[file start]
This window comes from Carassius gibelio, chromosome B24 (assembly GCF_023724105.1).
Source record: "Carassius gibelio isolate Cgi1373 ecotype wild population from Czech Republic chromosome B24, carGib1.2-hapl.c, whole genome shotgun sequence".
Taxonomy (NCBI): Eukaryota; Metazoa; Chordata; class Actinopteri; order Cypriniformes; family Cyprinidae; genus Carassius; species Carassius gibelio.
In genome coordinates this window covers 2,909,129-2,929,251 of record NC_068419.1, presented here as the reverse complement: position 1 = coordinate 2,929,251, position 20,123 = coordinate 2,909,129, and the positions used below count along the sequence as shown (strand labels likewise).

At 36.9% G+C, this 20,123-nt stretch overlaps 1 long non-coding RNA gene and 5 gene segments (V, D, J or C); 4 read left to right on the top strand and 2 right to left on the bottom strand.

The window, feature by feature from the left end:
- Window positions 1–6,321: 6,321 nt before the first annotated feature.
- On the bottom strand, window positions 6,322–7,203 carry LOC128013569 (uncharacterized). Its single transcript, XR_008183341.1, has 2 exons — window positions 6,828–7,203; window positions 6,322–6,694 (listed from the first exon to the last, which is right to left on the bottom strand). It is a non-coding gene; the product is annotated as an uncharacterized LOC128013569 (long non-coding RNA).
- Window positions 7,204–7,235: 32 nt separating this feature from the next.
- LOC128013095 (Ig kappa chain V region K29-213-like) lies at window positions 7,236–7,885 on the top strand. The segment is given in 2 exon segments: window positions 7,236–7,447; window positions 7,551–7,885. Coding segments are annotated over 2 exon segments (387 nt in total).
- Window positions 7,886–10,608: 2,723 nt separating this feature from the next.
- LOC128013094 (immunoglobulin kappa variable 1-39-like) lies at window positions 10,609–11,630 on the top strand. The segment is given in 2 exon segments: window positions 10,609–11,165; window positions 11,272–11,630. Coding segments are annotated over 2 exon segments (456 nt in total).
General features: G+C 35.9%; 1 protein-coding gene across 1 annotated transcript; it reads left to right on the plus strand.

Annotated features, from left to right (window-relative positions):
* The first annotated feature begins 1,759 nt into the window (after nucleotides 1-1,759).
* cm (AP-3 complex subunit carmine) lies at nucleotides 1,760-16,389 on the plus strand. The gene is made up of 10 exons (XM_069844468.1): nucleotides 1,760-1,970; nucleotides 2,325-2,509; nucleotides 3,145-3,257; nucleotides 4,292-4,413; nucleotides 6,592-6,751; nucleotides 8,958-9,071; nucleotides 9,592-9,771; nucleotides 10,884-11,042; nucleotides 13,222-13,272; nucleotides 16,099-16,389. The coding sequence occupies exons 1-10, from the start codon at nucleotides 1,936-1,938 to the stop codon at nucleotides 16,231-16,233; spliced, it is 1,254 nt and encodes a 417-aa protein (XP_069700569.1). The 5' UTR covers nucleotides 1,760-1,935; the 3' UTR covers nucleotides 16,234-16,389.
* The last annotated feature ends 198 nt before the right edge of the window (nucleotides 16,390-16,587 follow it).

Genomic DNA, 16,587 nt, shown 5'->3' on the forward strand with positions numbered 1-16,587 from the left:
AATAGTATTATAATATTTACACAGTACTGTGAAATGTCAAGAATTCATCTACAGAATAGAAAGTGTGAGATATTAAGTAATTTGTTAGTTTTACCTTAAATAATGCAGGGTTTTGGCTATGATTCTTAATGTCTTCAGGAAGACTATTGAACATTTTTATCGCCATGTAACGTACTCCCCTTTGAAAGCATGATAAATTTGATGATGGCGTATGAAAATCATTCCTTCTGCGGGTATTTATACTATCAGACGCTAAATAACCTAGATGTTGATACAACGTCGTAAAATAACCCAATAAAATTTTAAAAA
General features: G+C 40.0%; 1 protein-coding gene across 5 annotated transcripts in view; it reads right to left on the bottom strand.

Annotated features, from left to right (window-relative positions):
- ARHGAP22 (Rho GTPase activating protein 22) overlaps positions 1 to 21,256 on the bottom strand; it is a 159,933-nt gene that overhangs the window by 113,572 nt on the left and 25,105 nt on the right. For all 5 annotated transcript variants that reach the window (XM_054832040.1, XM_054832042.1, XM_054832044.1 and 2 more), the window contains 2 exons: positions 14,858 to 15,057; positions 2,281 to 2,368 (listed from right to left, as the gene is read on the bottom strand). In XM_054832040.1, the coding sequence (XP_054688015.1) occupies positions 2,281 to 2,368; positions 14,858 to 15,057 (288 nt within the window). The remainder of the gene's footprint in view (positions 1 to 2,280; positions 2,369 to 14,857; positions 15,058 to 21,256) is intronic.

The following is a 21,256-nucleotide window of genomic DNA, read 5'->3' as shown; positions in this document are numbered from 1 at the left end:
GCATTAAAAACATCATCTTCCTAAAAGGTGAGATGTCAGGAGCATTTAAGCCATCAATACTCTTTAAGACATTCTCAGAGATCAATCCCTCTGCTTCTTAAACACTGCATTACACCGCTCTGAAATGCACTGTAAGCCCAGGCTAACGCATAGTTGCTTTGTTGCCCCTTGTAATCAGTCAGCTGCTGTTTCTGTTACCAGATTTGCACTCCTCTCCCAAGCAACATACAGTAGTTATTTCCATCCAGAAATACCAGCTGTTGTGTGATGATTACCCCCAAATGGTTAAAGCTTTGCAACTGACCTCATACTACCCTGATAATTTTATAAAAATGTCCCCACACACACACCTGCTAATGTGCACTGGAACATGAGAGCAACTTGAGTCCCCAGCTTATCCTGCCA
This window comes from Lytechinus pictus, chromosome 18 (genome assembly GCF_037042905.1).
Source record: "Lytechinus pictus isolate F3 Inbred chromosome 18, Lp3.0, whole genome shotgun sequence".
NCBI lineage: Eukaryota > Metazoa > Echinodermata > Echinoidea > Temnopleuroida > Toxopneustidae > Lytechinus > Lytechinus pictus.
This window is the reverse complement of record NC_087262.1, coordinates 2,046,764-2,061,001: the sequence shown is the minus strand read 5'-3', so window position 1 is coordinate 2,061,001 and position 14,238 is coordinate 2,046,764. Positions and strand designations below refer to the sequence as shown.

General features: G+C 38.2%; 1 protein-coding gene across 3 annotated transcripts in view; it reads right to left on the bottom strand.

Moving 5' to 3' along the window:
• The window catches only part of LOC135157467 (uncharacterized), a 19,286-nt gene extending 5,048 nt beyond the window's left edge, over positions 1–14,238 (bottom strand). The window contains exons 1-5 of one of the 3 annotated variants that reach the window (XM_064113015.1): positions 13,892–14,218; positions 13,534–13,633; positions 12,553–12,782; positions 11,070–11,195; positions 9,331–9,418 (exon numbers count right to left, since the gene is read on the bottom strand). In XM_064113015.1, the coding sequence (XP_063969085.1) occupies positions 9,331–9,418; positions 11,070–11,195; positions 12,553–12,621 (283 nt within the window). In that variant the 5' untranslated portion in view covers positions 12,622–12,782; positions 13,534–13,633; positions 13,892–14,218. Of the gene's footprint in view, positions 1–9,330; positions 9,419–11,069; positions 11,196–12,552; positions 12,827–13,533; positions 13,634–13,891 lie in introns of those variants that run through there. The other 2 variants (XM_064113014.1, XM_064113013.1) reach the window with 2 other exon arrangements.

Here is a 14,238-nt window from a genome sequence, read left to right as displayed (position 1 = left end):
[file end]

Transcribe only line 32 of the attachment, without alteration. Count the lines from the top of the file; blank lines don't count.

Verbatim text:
Here is a 14,238-nt window from a genome sequence, read left to right as displayed (position 1 = left end):